Keesmaat unveils plan to tear down part of Gardiner Expressway for 'grand boulevard'
Plan would cost $500M less than rebuilding project pushed by Tory, mayoral candidate says
Toronto mayoral candidate Jennifer Keesmaat has unveiled a plan to tear down the eastern part of the Gardiner Expressway and replace it with she calls a "grand boulevard."
"We can build new communities with new jobs in retail and employment and affordable housing — places for people to live — by unlocking this land," Keesmaat said at a news conference on Sunday.
"This is really about creating a livable city. It's about creating a sustainable city. It's about creating a green city, and it is about moving Toronto into the 21st century."
Keesmaat said her plan would cost $500 million less than a project championed by Mayor John Tory and approved by council in 2015. That project would see portion of the Gardiner torn down and then rebuilt.
"This kind of a structure is really a relic of the past," Keesmaat told reporters. "Forward-looking cities are tearing down their elevated expressways and instead creating new communities and new places."
Keesmaat added that the money saved would be reinvested into transit.
"We know that we can't be adding more cars into to the downtown. There's not enough room on the streets to be doing that," she said.
"We know that we can add more people and more pedestrians if we build better transit that really makes transit a true choice in every corner of the city."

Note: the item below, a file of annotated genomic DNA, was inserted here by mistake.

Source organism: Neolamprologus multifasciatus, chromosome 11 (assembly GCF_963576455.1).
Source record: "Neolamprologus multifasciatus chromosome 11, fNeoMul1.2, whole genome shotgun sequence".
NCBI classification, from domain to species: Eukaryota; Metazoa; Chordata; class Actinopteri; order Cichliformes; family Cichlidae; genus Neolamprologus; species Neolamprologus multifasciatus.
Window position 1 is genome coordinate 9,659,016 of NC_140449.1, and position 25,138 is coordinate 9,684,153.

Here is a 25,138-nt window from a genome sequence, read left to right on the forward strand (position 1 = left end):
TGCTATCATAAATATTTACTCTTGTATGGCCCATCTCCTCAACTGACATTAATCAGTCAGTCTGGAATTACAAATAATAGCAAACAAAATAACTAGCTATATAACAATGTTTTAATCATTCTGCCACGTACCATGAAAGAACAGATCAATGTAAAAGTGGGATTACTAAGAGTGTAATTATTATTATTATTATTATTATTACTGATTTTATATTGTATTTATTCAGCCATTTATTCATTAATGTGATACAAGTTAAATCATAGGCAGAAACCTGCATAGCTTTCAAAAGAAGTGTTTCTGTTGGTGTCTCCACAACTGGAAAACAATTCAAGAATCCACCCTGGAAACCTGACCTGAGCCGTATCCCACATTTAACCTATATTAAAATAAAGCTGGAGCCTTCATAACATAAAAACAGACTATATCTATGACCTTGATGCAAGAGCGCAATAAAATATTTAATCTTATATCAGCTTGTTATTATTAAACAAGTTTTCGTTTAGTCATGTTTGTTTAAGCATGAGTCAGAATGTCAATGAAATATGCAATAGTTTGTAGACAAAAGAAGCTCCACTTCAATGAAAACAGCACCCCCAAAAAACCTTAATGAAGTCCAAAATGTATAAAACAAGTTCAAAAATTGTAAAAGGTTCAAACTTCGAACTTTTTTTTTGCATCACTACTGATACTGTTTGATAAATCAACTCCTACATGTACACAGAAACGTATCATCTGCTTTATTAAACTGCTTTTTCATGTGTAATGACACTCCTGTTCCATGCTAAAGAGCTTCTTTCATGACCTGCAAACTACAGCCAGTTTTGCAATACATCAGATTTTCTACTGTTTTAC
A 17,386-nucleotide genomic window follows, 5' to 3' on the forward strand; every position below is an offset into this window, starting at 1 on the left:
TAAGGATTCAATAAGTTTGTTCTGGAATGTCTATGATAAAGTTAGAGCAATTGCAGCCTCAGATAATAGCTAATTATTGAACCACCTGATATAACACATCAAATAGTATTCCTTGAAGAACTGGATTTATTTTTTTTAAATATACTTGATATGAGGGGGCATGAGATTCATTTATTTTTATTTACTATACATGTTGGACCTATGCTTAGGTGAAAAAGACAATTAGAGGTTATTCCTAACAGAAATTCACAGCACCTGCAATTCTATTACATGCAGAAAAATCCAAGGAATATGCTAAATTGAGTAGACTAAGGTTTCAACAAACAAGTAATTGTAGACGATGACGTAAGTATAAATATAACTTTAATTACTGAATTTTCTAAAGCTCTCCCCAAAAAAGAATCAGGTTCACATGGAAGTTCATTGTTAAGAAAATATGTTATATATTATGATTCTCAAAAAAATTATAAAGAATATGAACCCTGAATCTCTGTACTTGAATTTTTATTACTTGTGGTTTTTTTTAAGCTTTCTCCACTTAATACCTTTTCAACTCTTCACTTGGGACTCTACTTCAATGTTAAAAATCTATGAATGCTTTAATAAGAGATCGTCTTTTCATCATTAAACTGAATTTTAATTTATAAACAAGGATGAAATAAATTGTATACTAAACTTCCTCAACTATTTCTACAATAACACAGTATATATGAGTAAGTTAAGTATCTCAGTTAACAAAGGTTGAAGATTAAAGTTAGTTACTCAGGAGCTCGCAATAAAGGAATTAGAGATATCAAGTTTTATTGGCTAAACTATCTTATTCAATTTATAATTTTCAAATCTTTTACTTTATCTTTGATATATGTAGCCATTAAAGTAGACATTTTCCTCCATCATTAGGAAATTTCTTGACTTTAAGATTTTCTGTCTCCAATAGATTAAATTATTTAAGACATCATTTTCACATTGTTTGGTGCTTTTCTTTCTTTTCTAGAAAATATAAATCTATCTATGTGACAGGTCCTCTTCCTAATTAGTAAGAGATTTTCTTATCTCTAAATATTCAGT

Keesmaat has already spoken out against the Gardiner, calling a council decision for the multi-billion dollar rebuild "frivolous spending" in January.
Tory criticizes Keesmaat's plan
In response to Keesmaat's announcement, Mayor John Tory said her plan would dump thousands of vehicles — including large trucks — into downtown neighbourhoods and would pose a risk to the environment and public safety.
Tory said the current hybrid Gardiner plan was previously endorsed by Keesmaat on Twitter.
The mayor said it's better to look forward instead of revisiting the decision.
"I don't think people have any time for that kind of flip-flopping," he said. "The risk of what she's putting forward on the flip-flop is something that will be very damaging to neighbourhoods in the downtown part of the city."
Keesmaat's team told CBC Toronto that she has been consistent that tearing down the Gardiner is in the best interest in the city.
"Once debate was done and council voted Jennifer frequently tweeted support for the work of her team," director of media relations for the Keesmaat campaign Beth Clarkson said in an email.
"She was obligated to work with the will of the previous council and because of John Tory's weak leadership as Mayor, she is in this race to win and to make changes to the city that are in the best interest of all."
In a news release on Sunday, Tory said Keesmaat's plan was a "risky and costly move that will further delay the redevelopment of the entire area."
He added that the city awarded a $313 million contract in June to "rehabilitate" the Gardiner and its connection to the Don Valley Parkway, and he questioned how much it would cost to cancel that contract to enact her plan.
Council narrowly approved building a "hybrid" version of the elevated expressway — one championed by Tory — in 2015. That option was more expensive than bringing the highway down to ground level, and could cost some $2.3 billion.
Tory previously defended the decision, saying council's choice was made in "best interest of the city." Earlier this year, the mayor gave no indication that the city would reconsider the plan.
In 2016, city council approved a redevelopment plan for the eastern portion of the Gardiner Expressway by a vote of 36-5, the most expensive one of the choices available.
With files from John Rieti